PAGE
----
5 posted on 03/22/2012 10:15:02 PM PDT by MarkL (Do I really look like a guy with a plan?)
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To: Grams A

Fortunately for the folks in California they have lots of those wind farms to take up the slack.


No they won’t. The animal rights people are closing down the wind farms because those nasty machines kill the little birds./s


6 posted on 03/22/2012 10:15:15 PM PDT by unkus (Silence Is Consent)
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To: Grams A

They also have a very large coastline plenty of algae to make fuel.


7 posted on 03/22/2012 10:16:00 PM PDT by LukeL (Barack Obama: Jimmy Carter 2 Electric Boogaloo)
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To: BenLurkin

A state as populated as california, and they have only two nuclear plant sites. Pennsylvania or Illinois have like 7 or more sites, with less population. If one plant goes down, and causes that much of a disruption, you have some serious problems on the supply side. Or, more than likely, the nuts and flakes want it that way, much to the chagrin of the californians who still have their heads screwed on straight.


8 posted on 03/22/2012 10:18:00 PM PDT by factoryrat (We are the producers, the creators. Grow it, mine it, build it.)
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To: MarkL
Gray-out Davis will wax nostalgic.
9 posted on 03/22/2012 10:19:36 PM PDT by Outlaw Woman (The biggest Hate group in America is located in the White House, Congress & DOJ)
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To: BenLurkin

I am certain nobody in LA would ever riot over this kind of thing.

/SARC

It will be the largest hispanic/black battlefield in America.


10 posted on 03/22/2012 10:25:44 PM PDT by Secret Agent Man (I'd like to tell you, but then I'd have to kill you.)
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To: Secret Agent Man
This really does seem to bode ill for the summer, especially if it's a hot one. All the windmills in the world can't air condition LA.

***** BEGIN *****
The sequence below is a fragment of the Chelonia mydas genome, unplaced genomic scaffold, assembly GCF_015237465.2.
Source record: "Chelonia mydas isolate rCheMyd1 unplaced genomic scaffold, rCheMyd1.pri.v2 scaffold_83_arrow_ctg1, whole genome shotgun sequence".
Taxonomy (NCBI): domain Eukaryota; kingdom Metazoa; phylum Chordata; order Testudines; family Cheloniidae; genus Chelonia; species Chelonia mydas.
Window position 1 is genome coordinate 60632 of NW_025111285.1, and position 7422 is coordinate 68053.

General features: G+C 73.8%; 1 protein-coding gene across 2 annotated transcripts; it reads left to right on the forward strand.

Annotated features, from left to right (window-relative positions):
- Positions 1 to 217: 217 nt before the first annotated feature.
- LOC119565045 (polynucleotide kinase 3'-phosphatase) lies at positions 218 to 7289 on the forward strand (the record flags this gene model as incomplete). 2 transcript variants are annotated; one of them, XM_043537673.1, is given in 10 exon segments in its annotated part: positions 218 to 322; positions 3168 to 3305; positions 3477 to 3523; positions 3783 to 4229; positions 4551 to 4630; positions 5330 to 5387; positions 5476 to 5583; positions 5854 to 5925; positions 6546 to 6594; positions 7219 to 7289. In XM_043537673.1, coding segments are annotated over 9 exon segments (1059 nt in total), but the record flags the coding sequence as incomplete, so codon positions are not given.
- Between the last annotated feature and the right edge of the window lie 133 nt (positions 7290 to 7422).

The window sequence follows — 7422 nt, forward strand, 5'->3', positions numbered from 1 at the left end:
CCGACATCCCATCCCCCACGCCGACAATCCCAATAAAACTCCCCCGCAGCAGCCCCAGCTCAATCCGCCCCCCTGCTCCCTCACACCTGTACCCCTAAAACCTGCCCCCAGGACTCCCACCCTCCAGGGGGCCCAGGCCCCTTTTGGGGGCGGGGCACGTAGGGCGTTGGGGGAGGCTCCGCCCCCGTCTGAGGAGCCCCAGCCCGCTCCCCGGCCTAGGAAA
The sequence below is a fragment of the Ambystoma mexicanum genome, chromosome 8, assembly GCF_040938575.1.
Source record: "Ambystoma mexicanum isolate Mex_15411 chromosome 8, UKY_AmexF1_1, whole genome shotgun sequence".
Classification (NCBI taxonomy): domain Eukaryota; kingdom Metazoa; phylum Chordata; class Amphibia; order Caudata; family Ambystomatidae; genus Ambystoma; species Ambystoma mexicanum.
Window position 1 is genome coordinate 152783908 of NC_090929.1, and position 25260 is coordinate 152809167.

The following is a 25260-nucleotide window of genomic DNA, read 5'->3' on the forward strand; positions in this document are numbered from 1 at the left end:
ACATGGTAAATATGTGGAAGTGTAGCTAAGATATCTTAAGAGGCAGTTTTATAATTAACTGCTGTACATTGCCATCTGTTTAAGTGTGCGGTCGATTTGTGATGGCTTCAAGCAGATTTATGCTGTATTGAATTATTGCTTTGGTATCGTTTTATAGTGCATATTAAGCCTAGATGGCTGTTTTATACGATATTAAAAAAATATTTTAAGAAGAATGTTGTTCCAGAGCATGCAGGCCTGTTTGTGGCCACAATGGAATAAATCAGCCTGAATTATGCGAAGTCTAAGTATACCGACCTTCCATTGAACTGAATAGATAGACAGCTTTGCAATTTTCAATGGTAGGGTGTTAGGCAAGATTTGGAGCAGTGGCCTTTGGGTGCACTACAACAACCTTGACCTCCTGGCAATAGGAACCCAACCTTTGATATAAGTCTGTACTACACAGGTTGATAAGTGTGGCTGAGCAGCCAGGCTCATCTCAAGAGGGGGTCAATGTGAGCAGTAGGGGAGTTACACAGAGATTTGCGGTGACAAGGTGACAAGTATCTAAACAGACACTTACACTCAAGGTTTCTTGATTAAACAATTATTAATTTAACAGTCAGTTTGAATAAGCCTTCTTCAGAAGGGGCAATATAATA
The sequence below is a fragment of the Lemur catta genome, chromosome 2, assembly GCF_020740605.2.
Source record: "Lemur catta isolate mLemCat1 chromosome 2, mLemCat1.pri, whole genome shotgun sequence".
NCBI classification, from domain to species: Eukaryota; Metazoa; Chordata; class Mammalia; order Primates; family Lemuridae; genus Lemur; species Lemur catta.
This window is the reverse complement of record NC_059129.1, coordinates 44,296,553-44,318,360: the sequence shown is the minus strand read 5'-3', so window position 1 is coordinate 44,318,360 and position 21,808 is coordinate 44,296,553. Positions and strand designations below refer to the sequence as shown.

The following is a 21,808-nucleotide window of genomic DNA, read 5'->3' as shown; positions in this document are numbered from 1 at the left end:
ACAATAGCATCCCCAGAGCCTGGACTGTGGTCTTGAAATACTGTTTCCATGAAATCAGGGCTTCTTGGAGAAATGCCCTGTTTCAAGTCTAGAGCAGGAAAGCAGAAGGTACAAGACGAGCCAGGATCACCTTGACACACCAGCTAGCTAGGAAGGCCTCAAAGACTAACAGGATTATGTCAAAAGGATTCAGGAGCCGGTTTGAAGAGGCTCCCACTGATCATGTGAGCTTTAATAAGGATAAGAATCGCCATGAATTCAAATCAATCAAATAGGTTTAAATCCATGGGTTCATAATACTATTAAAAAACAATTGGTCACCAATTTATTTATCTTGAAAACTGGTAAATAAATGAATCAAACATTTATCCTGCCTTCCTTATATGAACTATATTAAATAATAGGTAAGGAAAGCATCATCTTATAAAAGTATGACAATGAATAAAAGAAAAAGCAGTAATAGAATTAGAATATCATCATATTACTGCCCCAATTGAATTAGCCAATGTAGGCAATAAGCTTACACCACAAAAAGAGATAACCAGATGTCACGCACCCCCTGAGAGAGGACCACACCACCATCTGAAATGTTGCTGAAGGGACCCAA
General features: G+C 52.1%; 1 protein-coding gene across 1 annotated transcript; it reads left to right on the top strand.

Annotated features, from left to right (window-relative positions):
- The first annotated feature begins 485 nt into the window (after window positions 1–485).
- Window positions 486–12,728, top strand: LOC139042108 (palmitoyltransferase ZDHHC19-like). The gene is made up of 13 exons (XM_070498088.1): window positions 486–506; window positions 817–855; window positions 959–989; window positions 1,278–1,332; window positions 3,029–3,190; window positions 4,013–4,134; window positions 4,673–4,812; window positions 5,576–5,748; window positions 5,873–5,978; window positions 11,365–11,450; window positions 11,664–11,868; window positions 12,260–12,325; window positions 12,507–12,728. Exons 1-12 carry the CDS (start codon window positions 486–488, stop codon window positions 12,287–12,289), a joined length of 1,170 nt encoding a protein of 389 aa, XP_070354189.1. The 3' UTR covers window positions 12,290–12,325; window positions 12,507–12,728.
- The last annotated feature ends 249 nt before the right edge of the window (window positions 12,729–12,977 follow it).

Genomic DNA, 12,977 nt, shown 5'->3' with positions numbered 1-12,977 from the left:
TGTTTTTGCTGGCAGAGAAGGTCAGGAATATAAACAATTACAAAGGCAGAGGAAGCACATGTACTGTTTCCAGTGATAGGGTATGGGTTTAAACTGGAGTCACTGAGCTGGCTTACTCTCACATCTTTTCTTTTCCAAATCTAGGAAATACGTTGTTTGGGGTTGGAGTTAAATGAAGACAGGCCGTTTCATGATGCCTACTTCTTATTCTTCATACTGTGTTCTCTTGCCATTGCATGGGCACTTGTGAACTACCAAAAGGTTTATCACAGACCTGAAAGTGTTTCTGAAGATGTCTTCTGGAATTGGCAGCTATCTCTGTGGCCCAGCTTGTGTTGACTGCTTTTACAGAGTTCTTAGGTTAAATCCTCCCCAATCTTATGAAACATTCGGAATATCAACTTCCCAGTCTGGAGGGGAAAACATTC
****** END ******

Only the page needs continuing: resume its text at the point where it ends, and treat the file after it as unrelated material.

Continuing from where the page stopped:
11 posted on 03/22/2012 10:33:38 PM PDT by hinckley buzzard
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To: BenLurkin

Texas has a lot of windfarms too and the EPA shut down some coal power plants.... we will definitely have blackouts by August


12 posted on 03/22/2012 11:00:47 PM PDT by GeronL (The Right to Life came before the Right to Pursue Happiness)
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To: LukeL

If the power goes out very long, they’ll have all the algae they need in backyard pools.


13 posted on 03/22/2012 11:17:12 PM PDT by budwiesest (It's that girl from Alaska, again.)
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To: Grams A

Well there goes my oplans to buy a VoLt.......


14 posted on 03/22/2012 11:21:17 PM PDT by SECURE AMERICA (Where can I sign up for the New American Revolution and the Crusades 2012?)
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To: Grams A

Well there goes my plans to buy a VoLt.......


15 posted on 03/22/2012 11:21:35 PM PDT by SECURE AMERICA (Where can I sign up for the New American Revolution and the Crusades 2012?)
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To: hinckley buzzard

I could see Las Vegas being forced to divert power to LA to prevent mass civil upheaval.


16 posted on 03/22/2012 11:46:08 PM PDT by Secret Agent Man (I'd like to tell you, but then I'd have to kill you.)
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To: Secret Agent Man

They already do, Recall LA got in a huff and they told them that they could do without. Too bad the lines going south only hold a small amount.


17 posted on 03/23/2012 12:06:04 AM PDT by Domangart
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To: BenLurkin

More like Mexico every day.


18 posted on 03/23/2012 1:18:31 AM PDT by wiggen (The teacher card. When the racism card just won't work.)
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To: BenLurkin

An untapped biofuel that would solve California’s energy shortage is the hot gas coming out of their Lefty politicians. At this time they are so much worthless talk.


19 posted on 03/23/2012 1:58:17 AM PDT by jonrick46 (Countdown to 11-06-2012)
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To: BenLurkin